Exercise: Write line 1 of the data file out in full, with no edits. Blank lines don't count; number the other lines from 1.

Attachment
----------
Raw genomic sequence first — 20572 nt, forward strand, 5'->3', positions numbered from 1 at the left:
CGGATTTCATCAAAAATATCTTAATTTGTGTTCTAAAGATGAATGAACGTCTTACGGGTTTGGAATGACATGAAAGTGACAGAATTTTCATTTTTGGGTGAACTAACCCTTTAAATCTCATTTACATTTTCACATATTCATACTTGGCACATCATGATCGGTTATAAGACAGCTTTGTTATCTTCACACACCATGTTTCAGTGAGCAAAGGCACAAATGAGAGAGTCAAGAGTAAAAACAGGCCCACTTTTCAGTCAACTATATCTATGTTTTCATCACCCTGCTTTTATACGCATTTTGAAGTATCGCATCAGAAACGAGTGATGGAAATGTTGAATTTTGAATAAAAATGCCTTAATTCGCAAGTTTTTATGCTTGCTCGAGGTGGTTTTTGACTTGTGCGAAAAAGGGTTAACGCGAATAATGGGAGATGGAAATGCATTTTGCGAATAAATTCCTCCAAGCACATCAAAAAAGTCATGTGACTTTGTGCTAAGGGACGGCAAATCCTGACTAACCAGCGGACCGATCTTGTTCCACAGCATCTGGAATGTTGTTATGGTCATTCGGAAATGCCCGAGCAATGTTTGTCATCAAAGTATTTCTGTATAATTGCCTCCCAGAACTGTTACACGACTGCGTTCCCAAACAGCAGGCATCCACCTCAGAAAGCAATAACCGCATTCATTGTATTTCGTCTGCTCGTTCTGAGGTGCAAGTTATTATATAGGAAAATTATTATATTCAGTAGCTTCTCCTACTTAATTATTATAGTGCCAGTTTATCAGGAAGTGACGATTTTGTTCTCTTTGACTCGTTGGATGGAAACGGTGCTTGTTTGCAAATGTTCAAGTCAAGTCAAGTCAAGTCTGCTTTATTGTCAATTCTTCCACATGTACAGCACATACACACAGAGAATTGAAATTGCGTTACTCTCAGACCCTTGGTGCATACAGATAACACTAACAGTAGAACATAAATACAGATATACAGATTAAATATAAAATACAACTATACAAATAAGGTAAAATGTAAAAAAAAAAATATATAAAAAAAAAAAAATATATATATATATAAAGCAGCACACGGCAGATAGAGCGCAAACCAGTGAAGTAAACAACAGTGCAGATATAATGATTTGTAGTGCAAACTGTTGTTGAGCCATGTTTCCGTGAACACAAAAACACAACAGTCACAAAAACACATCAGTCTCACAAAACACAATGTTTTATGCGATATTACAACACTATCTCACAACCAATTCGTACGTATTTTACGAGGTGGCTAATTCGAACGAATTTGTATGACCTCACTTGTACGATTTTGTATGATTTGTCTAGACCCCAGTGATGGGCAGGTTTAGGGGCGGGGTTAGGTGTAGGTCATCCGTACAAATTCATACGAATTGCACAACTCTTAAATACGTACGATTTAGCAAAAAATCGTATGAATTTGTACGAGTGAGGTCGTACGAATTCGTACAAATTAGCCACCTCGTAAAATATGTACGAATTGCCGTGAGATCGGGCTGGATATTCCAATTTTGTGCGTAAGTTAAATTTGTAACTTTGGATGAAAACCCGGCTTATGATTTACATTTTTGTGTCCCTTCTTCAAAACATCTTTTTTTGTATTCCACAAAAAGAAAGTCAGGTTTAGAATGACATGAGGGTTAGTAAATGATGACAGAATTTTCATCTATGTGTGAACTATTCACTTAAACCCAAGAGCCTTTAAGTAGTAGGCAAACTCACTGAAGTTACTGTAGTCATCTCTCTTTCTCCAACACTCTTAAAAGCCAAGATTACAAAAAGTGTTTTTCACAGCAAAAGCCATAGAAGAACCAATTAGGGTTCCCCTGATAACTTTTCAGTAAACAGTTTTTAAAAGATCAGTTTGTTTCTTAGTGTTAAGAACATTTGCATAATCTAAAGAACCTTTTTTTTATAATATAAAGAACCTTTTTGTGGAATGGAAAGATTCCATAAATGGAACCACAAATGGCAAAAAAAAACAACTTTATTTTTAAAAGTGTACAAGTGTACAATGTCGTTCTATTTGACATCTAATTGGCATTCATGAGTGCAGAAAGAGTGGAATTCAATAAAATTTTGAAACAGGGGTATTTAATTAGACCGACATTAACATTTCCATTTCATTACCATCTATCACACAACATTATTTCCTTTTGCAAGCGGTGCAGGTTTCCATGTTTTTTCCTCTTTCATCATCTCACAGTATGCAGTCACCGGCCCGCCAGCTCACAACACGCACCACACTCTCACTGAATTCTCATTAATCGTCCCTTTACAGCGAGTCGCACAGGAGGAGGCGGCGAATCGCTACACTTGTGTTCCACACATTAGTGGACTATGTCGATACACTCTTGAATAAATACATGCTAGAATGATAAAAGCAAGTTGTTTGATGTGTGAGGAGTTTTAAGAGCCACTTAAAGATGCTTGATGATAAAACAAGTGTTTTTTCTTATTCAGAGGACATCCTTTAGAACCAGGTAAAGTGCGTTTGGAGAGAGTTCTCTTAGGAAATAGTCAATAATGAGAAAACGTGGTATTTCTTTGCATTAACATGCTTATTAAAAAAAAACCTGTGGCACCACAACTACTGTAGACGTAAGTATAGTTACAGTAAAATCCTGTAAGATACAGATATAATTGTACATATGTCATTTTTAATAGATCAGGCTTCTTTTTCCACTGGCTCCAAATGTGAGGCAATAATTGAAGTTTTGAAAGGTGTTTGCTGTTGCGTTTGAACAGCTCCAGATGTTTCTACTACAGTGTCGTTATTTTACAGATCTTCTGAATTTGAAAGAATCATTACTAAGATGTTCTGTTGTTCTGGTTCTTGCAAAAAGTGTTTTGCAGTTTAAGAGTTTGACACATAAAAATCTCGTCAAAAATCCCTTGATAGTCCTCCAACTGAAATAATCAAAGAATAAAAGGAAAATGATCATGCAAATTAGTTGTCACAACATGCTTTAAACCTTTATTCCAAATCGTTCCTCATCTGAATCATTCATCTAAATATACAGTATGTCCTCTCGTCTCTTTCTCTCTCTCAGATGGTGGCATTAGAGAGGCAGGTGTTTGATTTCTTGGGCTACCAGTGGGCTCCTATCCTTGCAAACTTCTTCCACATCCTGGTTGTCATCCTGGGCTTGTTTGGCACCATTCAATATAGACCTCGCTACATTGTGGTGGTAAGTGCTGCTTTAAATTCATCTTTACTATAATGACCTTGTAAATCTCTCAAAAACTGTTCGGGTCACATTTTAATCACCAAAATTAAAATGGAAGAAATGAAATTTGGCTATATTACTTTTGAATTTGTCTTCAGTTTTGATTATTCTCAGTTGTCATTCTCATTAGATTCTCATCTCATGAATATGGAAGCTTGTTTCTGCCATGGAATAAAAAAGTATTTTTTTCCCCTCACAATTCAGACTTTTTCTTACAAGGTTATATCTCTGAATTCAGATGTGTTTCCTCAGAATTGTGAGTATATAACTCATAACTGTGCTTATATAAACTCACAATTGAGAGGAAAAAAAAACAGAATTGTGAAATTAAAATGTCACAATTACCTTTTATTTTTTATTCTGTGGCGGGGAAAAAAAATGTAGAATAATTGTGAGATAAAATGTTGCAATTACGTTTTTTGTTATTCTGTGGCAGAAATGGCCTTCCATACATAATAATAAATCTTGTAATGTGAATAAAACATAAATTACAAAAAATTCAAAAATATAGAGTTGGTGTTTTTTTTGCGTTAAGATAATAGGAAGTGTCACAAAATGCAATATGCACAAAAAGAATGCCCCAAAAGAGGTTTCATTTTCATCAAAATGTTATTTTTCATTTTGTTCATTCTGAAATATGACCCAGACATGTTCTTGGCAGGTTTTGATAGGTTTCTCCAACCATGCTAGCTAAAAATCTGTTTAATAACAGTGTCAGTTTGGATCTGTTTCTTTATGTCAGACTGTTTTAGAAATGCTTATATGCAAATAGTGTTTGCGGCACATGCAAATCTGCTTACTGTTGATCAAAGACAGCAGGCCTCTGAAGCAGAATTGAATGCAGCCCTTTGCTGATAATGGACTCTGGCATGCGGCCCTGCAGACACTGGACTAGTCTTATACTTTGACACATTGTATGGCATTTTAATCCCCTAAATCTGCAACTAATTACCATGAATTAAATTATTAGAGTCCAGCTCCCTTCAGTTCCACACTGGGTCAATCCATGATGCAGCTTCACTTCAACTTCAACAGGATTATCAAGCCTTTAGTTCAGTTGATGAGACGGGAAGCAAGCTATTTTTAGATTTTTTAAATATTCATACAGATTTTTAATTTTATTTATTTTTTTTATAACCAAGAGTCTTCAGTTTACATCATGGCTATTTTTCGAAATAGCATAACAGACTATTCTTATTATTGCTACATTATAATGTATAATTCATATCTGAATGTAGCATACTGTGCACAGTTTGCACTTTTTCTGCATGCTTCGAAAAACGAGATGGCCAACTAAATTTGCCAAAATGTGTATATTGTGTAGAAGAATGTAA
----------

Raw genomic sequence first — 20572 nt, forward strand, 5'->3', positions numbered from 1 at the left: